23/11/2020 Medicine
DOI: 10.1186/s12916-020-01819-z SemanticScholar ID: 219965500 MAG: 3110085706

Do nuclear magnetic resonance (NMR)-based metabolomics improve the prediction of pregnancy-related disorders? Findings from a UK birth cohort with independent validation

Publication Summary

Prediction of pregnancy-related disorders is usually done based on established and easily measured risk factors. Recent advances in metabolomics may provide earlier and more accurate prediction of women at risk of pregnancy-related disorders. We used data collected from women in the Born in Bradford (BiB; n = 8212) and UK Pregnancies Better Eating and Activity Trial (UPBEAT; n = 859) studies to create and validate prediction models for pregnancy-related disorders. These were gestational diabetes mellitus (GDM), hypertensive disorders of pregnancy (HDP), small for gestational age (SGA), large for gestational age (LGA) and preterm birth (PTB). We used ten-fold cross-validation and penalised regression to create prediction models. We compared the predictive performance of (1) risk factors (maternal age, pregnancy smoking, body mass index (BMI), ethnicity and parity) to (2) nuclear magnetic resonance-derived metabolites (N = 156 quantified metabolites, collected at 24–28 weeks gestation) and (3) combined risk factors and metabolites. The multi-ethnic BiB cohort was used for training and testing the models, with independent validation conducted in UPBEAT, a multi-ethnic study of obese pregnant women. Maternal age, pregnancy smoking, BMI, ethnicity and parity were retained in the combined risk factor and metabolite models for all outcomes apart from PTB, which did not include maternal age. In addition, 147, 33, 96, 51 and 14 of the 156 metabolite traits were retained in the combined risk factor and metabolite model for GDM, HDP, SGA, LGA and PTB, respectively. These include cholesterol and triglycerides in very low-density lipoproteins (VLDL) in the models predicting GDM, HDP, SGA and LGA, and monounsaturated fatty acids (MUFA), ratios of MUFA to omega 3 fatty acids and total fatty acids, and a ratio of apolipoprotein B to apolipoprotein A-1 (APOA:APOB1) were retained predictors for GDM and LGA. In BiB, discrimination for GDM, HDP, LGA and SGA was improved in the combined risk factors and metabolites models. Risk factor area under the curve (AUC 95% confidence interval (CI)): GDM (0.69 (0.64, 0.73)), HDP (0.74 (0.70, 0.78)) and LGA (0.71 (0.66, 0.75)), and SGA (0.59 (0.56, 0.63)). Combined risk factor and metabolite models AUC 95% (CI): GDM (0.78 (0.74, 0.81)), HDP (0.76 (0.73, 0.79)) and LGA (0.75 (0.70, 0.79)), and SGA (0.66 (0.63, 0.70)). For GDM, HDP and LGA, but not SGA, calibration was good for a combined risk factor and metabolite model. Prediction of PTB was poor for all models. Independent validation in UPBEAT at 24–28 weeks and 15–18 weeks gestation confirmed similar patterns of results, but AUCs were attenuated. Our results suggest a combined risk factor and metabolite model improves prediction of GDM, HDP and LGA, and SGA, when compared to risk factors alone. They also highlight the difficulty of predicting PTB, with all models performing poorly.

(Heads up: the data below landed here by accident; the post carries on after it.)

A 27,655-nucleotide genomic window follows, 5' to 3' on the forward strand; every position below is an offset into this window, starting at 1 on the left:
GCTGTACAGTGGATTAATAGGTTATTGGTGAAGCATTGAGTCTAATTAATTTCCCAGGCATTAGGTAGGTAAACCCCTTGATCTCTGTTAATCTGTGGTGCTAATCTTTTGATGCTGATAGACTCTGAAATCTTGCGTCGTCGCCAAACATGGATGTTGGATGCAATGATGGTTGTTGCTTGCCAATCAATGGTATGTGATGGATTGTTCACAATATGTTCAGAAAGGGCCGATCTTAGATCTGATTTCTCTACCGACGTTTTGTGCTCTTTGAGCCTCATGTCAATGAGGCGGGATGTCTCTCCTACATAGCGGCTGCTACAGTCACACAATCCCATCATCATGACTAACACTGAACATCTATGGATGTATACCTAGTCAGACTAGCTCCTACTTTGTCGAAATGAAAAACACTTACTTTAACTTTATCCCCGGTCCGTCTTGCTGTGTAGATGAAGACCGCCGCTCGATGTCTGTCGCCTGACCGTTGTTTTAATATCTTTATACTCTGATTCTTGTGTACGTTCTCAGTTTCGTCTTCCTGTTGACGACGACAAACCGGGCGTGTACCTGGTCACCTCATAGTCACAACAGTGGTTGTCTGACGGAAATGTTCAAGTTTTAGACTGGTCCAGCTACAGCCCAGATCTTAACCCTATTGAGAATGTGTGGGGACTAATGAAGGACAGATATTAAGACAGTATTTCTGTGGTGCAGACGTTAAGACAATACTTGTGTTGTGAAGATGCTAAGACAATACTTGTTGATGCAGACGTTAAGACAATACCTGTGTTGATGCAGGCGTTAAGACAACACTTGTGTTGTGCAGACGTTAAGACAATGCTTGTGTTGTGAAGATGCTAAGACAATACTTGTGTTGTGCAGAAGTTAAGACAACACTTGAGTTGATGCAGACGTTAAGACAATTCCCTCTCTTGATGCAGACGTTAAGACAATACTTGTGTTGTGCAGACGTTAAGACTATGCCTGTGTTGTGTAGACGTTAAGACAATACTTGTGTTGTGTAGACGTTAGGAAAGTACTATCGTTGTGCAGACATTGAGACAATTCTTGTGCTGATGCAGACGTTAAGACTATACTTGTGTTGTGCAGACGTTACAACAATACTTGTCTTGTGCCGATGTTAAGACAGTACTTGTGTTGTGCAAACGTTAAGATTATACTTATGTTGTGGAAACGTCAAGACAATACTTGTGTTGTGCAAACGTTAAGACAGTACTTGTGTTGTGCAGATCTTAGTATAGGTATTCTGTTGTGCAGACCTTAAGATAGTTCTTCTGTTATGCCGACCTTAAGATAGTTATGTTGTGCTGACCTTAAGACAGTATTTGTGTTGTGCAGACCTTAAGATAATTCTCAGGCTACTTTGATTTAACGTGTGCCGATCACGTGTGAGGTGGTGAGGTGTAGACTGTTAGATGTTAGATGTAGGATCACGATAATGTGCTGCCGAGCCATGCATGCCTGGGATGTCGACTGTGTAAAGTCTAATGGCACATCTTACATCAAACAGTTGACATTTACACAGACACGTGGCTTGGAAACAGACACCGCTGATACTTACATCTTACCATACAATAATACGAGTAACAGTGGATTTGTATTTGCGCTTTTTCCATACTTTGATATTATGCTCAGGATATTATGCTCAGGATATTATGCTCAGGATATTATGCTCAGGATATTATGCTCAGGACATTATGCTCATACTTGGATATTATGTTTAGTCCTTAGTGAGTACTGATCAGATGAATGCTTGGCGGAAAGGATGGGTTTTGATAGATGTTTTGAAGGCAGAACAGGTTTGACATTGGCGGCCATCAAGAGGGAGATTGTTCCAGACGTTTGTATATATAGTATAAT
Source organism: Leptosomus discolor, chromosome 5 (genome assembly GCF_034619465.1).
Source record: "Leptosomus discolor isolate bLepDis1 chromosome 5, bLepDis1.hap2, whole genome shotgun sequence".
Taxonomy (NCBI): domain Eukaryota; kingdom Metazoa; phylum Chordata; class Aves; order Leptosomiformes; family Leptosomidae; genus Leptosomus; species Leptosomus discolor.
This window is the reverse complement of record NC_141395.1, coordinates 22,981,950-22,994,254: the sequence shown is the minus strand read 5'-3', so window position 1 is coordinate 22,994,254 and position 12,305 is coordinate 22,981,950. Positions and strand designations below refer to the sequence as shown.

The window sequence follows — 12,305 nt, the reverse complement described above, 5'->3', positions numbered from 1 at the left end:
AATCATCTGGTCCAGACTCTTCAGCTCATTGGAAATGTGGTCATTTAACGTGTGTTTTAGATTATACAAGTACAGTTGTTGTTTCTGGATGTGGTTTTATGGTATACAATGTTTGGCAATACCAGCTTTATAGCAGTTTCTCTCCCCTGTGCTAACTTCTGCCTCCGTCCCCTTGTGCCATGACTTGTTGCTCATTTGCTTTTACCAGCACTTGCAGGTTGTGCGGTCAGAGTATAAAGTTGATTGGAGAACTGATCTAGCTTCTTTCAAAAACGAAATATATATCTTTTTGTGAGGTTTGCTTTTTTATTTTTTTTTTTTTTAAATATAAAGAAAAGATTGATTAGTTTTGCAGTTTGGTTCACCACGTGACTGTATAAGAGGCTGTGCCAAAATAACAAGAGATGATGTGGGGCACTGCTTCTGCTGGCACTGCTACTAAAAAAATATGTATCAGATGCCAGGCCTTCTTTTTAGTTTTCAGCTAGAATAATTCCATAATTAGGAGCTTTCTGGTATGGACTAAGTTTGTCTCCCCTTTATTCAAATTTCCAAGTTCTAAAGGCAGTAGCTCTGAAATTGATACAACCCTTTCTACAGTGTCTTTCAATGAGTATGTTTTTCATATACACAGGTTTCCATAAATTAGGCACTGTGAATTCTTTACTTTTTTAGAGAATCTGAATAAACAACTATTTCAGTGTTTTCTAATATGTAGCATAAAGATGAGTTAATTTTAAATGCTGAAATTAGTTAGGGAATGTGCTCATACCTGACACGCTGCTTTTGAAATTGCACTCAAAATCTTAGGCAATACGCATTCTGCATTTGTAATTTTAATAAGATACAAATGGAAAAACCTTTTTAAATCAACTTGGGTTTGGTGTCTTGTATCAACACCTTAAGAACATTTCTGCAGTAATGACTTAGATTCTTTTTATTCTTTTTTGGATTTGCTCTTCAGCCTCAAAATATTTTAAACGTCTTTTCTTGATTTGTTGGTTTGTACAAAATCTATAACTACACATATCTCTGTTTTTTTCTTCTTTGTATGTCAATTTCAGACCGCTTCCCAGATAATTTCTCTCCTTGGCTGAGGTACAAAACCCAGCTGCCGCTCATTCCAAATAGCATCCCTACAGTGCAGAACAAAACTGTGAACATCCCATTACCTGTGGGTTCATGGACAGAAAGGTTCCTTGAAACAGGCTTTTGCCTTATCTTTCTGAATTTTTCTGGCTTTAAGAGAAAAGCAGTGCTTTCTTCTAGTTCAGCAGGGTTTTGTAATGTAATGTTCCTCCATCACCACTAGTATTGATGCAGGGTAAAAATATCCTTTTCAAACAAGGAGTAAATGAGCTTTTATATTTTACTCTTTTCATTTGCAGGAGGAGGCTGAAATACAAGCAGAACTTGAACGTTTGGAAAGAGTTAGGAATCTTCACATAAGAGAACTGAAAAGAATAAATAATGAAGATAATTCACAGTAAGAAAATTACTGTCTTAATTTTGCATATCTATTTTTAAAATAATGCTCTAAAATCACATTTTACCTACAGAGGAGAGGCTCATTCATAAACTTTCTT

CAER Authors

Avatar Image for John Wright

Prof. John Wright

Bradford Institute for Health Research - Chief Investigator Born in Bradford

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